#VeteranOfTheDay Army Air Corps Veteran Francis S. “Gabby” Gabreski
Francis S. “Gabby” Gabreski was born in January 1919 in Oil City, Pennsylvania. He attended college for two years at Notre Dame but left the university to take flying courses. As a boy, he witnessed Jimmy Doolittle fly in an air race and was captivated by aircraft. He entered the Army Air Corps cadet program and graduated in March 1941 as a second lieutenant.
Gabreski was stationed at Wheeler Field in Hawaii during the Japanese attack on Pearl Harbor. Once word of the attack reached him, he immediately took off to defend the base, but arrived after the Japanese planes had departed.
After Germany invaded Poland in 1939, Gabreski’s Polish descent prompted his desire to help defend Poland from German aggression. He requested to be reassigned to a Polish fighter squadron which flew with the British Royal Air Force in Europe. He flew over 20 missions with the group in early 1943 before he joined the U.S. 56th Fighter Group in Europe.
In the middle of 1944, Gabreski was on a mission to escort bombers over Frankfurt when he crash-landed his P-47 Thunderbolt after strafing an airfield. He survived for five days before being turned over to German forces by a local farmer. The Germans knew of Gabreski, given his ace status and ability to shoot down Axis aircraft (“ace” status is achieved when a pilot shoots down at least five aircraft). Gabreski shot down the fourth most enemy aircraft in the European theater during the war. He was a prisoner of war in Germany until the Germans surrendered in May 1945.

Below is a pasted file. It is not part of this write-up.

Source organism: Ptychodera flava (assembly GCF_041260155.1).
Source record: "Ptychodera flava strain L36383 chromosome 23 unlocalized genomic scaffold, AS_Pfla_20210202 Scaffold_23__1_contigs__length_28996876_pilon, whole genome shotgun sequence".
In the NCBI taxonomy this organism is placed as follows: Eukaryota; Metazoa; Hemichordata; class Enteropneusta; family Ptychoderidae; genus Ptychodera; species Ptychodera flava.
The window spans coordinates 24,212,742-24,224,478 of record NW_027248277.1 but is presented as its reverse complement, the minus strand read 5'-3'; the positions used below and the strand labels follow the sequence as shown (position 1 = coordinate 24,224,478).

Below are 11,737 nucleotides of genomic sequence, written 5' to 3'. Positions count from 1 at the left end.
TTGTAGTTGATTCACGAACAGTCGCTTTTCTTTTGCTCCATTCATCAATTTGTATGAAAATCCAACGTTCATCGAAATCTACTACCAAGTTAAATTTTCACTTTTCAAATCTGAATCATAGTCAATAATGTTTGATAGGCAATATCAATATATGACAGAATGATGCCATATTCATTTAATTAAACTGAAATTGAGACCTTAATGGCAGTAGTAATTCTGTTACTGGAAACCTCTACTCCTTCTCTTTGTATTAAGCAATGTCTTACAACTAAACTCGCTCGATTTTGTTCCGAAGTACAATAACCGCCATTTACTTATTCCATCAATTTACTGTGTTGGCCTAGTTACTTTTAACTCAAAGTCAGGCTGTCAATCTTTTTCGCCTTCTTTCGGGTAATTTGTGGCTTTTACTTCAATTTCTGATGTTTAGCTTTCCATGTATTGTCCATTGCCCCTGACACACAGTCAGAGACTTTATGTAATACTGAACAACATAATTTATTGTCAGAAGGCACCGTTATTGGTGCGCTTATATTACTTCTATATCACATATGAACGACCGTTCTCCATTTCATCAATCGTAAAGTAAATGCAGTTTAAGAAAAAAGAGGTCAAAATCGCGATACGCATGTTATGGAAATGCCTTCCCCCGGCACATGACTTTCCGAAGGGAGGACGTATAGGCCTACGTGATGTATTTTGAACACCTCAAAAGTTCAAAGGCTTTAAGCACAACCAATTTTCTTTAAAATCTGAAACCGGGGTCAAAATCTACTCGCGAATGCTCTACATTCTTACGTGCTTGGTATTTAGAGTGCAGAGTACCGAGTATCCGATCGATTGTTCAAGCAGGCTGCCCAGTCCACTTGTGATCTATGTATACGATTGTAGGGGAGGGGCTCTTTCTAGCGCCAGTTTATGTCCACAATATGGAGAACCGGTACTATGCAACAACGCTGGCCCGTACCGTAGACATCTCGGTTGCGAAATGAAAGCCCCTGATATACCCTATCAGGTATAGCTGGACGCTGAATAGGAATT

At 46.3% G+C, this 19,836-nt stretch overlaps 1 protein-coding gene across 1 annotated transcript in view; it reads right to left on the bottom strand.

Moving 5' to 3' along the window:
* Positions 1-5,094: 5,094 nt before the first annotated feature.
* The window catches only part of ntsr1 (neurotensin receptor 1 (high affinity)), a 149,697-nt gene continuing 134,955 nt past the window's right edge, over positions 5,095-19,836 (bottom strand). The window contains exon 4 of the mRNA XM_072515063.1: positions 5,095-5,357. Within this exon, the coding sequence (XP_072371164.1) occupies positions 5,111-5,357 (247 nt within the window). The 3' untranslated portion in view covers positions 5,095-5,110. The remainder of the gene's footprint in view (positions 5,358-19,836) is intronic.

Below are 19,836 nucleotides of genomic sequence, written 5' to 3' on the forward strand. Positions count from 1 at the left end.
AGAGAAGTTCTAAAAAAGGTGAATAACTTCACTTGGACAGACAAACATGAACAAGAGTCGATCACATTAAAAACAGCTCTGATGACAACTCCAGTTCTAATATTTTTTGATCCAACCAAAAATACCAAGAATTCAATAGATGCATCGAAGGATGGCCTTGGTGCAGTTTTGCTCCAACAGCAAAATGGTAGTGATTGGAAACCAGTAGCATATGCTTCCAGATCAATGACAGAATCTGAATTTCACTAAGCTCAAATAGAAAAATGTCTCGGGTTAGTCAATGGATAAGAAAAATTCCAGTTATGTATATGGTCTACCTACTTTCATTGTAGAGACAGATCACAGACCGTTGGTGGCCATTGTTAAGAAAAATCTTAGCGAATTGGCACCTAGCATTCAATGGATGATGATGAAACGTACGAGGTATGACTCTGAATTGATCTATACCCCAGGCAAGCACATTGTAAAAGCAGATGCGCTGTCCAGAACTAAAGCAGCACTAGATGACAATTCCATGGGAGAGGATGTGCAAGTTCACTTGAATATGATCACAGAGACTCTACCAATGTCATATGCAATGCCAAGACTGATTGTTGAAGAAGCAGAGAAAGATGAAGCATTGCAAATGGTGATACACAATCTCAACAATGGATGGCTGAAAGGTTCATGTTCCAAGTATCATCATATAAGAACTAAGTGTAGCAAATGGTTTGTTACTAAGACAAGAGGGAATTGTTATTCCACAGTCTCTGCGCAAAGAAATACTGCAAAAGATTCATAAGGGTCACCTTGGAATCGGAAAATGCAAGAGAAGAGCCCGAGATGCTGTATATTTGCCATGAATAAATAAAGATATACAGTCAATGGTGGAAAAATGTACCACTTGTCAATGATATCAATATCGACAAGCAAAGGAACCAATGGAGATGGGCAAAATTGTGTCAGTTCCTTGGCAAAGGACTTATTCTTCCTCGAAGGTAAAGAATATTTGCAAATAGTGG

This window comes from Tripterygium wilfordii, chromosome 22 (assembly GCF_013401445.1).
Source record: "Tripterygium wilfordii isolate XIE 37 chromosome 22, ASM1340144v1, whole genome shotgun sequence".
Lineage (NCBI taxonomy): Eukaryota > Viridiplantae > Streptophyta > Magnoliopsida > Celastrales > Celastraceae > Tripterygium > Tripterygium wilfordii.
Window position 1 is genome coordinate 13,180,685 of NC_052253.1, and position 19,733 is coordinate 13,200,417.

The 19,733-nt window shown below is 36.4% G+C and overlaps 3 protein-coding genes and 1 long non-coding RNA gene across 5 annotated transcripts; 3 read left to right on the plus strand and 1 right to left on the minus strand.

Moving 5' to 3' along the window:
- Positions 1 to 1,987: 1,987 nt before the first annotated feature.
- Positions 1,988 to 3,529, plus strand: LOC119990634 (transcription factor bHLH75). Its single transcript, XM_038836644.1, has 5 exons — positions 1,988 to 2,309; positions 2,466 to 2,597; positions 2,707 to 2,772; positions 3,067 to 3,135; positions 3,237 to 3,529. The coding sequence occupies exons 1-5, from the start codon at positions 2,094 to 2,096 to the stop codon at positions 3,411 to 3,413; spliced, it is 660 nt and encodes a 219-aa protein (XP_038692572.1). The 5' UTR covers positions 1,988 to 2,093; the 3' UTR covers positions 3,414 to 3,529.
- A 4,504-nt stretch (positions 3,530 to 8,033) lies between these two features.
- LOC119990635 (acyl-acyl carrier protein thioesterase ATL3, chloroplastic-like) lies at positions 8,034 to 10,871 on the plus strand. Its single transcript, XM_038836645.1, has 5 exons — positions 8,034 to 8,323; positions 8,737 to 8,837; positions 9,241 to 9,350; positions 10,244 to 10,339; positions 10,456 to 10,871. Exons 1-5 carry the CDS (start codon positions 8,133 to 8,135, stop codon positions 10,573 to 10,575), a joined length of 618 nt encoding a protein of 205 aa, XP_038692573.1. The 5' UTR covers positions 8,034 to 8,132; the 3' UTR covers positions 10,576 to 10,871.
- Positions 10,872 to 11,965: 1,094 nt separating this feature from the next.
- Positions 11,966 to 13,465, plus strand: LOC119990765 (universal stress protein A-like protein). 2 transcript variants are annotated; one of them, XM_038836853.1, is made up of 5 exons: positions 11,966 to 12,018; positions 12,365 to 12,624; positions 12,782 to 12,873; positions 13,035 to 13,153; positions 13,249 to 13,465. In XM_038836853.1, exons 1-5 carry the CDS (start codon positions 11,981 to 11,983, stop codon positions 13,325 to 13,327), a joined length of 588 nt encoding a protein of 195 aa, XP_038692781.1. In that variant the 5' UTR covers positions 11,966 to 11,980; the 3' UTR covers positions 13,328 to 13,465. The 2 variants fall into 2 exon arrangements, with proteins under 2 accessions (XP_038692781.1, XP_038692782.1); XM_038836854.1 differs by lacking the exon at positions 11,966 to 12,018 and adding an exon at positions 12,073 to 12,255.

After the conclusion of World War II, Gabreski worked for Douglas Aircraft, but returned to military duty in 1950 at the onset of the Korean War. He commanded the 51st Fighter Wing on the peninsula and achieved ace status during the Korean conflict, as well. He received a parade upon his return in 1952 and was greeted by President Harry Truman.
Gabreski retired as a colonel in 1967. During his military career, he received a Distinguished Service Cross, a Distinguished Service Medal, a Distinguished Flying Cross, a Polish Cross of Valor and many more. After retirement, he briefly headed the Long Island Railroad, but later resigned. He died in January 2002.
We honor his service.
Carry the Load
In 2022, VA is joining forces with Carry The Load to honor veterans during the “Memorial May” March, a national relay visiting 50 VA national cemeteries to honor our nation’s fallen service members. A link to this webpage is here. The complete list of participating cemeteries can be found here. Volunteers are encouraged to register in advance.
Do you want to light up the face of a special Veteran? Have you been wondering how to tell your Veteran they are special to you? VA’s #VeteranOfTheDay social media feature is an opportunity to highlight your Veteran and his/her service.
It’s easy to nominate a Veteran. Visit our blog post about nominating to learn how to create the best submission.
Veterans History Project
This #VeteranOfTheDay profile was created with interviews submitted to the Veterans History Project. The project collects, preserves, and makes accessible the personal accounts of American war Veterans so that future generations may hear directly from Veterans and better understand the realities of war. Find out more at http://www.loc.gov/vets/.
Writer: Ryan Beane
Editors: Nathaniel Scott, Theresa Lyon
Researcher: Jake Halderson
Graphic Designer: Kiki Kelley
Project Manager: Oasis Diaz